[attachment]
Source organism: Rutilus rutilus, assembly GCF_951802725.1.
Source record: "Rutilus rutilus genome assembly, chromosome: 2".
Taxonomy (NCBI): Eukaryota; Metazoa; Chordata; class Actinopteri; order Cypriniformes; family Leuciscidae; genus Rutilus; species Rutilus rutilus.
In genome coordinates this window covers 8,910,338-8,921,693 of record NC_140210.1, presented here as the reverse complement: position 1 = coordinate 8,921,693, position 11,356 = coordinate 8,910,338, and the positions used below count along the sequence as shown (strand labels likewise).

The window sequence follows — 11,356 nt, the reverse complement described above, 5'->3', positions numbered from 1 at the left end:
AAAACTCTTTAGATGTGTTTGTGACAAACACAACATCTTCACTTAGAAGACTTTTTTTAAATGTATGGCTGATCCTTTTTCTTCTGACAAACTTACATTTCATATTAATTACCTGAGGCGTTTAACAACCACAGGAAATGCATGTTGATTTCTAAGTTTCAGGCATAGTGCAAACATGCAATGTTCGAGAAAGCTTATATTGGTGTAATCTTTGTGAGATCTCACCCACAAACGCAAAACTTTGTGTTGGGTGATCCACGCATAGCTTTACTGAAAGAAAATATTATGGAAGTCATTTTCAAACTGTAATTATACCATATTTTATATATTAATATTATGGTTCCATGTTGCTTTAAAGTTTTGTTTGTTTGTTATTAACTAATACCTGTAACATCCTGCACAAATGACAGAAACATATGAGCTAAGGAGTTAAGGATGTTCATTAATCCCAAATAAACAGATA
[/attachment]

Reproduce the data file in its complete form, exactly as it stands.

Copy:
Source organism: Rutilus rutilus, assembly GCF_951802725.1.
Source record: "Rutilus rutilus genome assembly, chromosome: 2".
Taxonomy (NCBI): Eukaryota; Metazoa; Chordata; class Actinopteri; order Cypriniformes; family Leuciscidae; genus Rutilus; species Rutilus rutilus.
In genome coordinates this window covers 8,910,338-8,921,693 of record NC_140210.1, presented here as the reverse complement: position 1 = coordinate 8,921,693, position 11,356 = coordinate 8,910,338, and the positions used below count along the sequence as shown (strand labels likewise).

The window sequence follows — 11,356 nt, the reverse complement described above, 5'->3', positions numbered from 1 at the left end:
AAAACTCTTTAGATGTGTTTGTGACAAACACAACATCTTCACTTAGAAGACTTTTTTTAAATGTATGGCTGATCCTTTTTCTTCTGACAAACTTACATTTCATATTAATTACCTGAGGCGTTTAACAACCACAGGAAATGCATGTTGATTTCTAAGTTTCAGGCATAGTGCAAACATGCAATGTTCGAGAAAGCTTATATTGGTGTAATCTTTGTGAGATCTCACCCACAAACGCAAAACTTTGTGTTGGGTGATCCACGCATAGCTTTACTGAAAGAAAATATTATGGAAGTCATTTTCAAACTGTAATTATACCATATTTTATATATTAATATTATGGTTCCATGTTGCTTTAAAGTTTTGTTTGTTTGTTATTAACTAATACCTGTAACATCCTGCACAAATGACAGAAACATATGAGCTAAGGAGTTAAGGATGTTCATTAATCCCAAATAAACAGATA